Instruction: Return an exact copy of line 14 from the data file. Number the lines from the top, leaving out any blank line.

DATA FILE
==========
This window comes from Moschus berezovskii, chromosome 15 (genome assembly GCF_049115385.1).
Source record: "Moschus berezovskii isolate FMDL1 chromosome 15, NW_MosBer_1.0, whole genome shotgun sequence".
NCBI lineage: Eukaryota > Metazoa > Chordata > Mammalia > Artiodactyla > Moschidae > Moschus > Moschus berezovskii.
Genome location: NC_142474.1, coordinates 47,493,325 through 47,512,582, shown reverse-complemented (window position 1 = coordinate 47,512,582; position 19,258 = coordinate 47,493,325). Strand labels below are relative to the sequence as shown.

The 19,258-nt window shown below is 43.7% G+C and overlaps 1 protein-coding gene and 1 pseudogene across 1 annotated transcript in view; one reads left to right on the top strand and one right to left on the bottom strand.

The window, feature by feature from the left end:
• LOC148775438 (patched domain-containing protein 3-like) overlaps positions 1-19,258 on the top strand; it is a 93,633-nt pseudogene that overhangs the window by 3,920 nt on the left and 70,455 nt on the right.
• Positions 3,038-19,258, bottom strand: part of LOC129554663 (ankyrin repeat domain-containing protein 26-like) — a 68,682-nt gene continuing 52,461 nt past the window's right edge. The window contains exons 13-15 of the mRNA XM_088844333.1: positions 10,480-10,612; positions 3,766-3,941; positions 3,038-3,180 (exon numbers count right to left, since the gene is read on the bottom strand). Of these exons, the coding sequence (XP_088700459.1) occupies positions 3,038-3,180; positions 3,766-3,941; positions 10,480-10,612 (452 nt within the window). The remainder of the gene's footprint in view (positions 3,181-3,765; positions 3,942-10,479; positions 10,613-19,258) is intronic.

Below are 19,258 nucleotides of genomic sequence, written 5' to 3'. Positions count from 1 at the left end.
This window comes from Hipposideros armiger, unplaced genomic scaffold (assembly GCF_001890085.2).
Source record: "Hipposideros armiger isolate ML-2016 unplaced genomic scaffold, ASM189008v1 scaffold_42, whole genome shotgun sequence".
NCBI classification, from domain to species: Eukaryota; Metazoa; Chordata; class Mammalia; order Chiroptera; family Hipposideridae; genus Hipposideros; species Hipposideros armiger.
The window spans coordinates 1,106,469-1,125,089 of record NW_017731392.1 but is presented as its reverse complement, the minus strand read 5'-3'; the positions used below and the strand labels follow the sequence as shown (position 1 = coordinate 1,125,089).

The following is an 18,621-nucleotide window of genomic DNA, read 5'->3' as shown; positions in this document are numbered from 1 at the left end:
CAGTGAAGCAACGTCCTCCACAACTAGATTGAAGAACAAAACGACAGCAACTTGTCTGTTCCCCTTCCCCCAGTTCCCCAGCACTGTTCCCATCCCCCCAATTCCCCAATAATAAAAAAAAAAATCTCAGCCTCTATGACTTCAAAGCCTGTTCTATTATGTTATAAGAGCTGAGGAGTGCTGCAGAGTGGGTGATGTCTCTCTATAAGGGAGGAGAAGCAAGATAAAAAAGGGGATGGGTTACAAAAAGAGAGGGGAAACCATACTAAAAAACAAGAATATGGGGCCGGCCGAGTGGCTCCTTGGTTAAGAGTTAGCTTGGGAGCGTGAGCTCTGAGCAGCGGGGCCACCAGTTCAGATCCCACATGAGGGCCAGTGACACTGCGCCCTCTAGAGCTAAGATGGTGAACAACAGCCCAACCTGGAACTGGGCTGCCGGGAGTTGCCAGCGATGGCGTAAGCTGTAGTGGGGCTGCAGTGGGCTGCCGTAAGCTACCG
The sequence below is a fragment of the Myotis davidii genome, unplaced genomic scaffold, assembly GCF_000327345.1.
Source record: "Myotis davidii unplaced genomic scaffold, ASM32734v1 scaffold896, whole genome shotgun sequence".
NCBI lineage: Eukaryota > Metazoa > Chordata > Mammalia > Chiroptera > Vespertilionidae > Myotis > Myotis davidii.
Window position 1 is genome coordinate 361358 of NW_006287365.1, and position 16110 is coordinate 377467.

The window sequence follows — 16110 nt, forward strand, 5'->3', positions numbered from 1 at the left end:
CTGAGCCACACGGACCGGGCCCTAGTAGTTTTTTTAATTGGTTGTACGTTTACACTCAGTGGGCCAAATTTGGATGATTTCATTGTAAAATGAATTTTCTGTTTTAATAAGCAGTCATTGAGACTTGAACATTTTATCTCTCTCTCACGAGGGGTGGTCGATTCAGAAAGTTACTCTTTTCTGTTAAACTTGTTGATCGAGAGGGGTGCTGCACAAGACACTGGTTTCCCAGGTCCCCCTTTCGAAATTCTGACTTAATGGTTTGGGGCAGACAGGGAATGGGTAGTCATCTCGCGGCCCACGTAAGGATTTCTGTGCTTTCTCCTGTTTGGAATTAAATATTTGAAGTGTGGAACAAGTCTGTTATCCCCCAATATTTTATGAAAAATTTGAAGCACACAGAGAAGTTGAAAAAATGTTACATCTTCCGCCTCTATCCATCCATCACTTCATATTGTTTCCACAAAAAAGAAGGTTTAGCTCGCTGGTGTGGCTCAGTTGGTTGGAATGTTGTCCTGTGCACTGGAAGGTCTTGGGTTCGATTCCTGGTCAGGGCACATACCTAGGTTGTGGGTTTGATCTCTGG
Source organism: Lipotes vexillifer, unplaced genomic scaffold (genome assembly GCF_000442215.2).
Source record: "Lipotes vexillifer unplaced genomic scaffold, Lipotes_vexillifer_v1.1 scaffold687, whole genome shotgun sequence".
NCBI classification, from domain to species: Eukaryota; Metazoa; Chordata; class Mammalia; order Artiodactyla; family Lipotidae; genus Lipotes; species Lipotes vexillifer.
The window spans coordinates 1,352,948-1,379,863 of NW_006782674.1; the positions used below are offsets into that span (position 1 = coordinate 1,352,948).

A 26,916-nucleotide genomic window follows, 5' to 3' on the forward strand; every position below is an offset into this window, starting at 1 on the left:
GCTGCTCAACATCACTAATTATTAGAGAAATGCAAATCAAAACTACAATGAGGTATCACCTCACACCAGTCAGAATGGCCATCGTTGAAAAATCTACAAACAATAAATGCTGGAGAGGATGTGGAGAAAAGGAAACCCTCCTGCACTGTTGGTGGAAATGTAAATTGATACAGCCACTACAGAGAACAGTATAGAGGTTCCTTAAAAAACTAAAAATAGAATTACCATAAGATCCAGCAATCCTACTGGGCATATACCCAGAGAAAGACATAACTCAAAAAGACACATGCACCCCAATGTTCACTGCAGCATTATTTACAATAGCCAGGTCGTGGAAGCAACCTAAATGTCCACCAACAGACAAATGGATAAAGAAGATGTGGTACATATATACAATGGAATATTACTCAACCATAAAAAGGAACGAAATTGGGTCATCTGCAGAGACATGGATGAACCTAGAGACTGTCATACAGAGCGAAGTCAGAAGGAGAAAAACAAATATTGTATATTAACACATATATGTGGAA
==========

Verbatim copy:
The following is an 18,621-nucleotide window of genomic DNA, read 5'->3' as shown; positions in this document are numbered from 1 at the left end: